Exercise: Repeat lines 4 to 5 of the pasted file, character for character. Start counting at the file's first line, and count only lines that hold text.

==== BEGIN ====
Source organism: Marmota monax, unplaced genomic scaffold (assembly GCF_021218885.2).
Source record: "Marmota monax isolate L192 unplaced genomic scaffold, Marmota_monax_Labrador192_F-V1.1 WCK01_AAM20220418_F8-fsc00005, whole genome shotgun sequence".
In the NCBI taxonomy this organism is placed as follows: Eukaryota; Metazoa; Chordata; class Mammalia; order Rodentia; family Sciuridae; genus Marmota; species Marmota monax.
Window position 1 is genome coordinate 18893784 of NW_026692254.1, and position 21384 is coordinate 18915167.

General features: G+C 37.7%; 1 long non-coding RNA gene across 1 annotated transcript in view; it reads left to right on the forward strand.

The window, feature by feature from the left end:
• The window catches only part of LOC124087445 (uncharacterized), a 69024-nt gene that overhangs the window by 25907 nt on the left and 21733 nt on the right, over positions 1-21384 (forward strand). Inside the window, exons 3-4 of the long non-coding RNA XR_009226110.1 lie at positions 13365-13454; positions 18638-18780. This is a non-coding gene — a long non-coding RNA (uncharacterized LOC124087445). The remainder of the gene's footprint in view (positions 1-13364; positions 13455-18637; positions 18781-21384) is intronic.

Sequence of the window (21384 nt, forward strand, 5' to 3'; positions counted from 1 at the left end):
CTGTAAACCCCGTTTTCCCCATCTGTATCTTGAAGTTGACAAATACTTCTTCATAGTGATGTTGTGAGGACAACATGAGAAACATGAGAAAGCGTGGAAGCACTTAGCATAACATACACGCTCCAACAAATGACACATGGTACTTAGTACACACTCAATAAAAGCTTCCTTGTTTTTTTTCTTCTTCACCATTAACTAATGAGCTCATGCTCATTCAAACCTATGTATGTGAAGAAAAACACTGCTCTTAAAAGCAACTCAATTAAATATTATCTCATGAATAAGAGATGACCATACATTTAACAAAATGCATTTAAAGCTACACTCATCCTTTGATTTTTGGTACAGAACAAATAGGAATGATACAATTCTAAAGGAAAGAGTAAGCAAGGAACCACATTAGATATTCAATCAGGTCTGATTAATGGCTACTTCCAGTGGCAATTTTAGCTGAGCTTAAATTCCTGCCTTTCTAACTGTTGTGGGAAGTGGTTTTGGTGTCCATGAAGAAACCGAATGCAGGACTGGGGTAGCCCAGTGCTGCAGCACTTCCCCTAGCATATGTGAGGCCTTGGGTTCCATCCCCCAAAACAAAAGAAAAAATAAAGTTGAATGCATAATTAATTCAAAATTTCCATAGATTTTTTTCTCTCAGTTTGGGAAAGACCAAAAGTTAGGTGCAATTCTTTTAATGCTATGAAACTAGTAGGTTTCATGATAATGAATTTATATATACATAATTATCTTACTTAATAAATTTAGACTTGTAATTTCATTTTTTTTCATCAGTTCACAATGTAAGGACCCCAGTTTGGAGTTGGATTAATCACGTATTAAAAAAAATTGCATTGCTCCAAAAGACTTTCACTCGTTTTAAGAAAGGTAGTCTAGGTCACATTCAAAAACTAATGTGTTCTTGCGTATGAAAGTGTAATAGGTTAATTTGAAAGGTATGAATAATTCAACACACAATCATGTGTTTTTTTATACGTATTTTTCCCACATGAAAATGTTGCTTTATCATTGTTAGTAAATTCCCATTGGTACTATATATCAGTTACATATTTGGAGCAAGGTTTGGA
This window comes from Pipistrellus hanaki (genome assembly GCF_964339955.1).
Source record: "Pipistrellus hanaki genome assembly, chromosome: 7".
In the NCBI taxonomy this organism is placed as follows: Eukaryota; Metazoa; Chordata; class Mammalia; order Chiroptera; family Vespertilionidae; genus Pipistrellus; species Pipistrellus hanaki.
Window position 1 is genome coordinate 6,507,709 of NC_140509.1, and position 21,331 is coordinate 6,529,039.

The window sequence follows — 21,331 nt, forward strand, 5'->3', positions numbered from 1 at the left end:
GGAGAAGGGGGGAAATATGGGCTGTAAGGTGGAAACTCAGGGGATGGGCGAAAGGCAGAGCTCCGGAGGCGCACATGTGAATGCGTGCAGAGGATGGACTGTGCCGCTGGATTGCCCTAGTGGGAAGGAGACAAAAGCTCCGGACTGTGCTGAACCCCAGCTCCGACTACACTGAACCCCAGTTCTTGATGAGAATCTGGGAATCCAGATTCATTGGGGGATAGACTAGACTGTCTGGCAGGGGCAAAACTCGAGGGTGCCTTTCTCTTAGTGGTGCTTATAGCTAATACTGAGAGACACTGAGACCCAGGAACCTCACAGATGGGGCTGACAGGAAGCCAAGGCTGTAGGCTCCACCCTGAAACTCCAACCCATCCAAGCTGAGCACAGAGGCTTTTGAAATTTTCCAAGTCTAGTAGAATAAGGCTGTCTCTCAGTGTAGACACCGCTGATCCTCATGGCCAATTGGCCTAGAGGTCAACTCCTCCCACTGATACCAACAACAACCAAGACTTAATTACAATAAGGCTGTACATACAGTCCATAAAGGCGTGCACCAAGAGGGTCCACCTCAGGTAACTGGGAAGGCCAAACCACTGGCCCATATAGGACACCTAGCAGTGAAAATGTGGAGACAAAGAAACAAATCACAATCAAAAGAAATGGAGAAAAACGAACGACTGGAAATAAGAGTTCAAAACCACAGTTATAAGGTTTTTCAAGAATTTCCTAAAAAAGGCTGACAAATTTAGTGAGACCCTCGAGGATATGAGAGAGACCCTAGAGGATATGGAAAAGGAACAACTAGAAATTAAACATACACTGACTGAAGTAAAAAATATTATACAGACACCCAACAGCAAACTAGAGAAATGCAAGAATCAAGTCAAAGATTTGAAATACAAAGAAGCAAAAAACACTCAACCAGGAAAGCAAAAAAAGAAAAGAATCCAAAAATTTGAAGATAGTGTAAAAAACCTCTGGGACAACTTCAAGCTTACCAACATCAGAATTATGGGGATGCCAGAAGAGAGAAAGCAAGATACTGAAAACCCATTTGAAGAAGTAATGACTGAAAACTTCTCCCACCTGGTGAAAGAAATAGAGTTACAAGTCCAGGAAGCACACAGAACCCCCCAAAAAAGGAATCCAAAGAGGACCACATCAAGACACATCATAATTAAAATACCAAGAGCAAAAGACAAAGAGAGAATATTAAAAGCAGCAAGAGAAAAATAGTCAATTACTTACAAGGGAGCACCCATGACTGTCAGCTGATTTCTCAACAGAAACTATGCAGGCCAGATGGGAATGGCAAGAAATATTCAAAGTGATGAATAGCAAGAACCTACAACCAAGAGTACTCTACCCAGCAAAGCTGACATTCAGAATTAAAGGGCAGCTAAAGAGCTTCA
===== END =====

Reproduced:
Window position 1 is genome coordinate 18893784 of NW_026692254.1, and position 21384 is coordinate 18915167.

General features: G+C 37.7%; 1 long non-coding RNA gene across 1 annotated transcript in view; it reads left to right on the forward strand.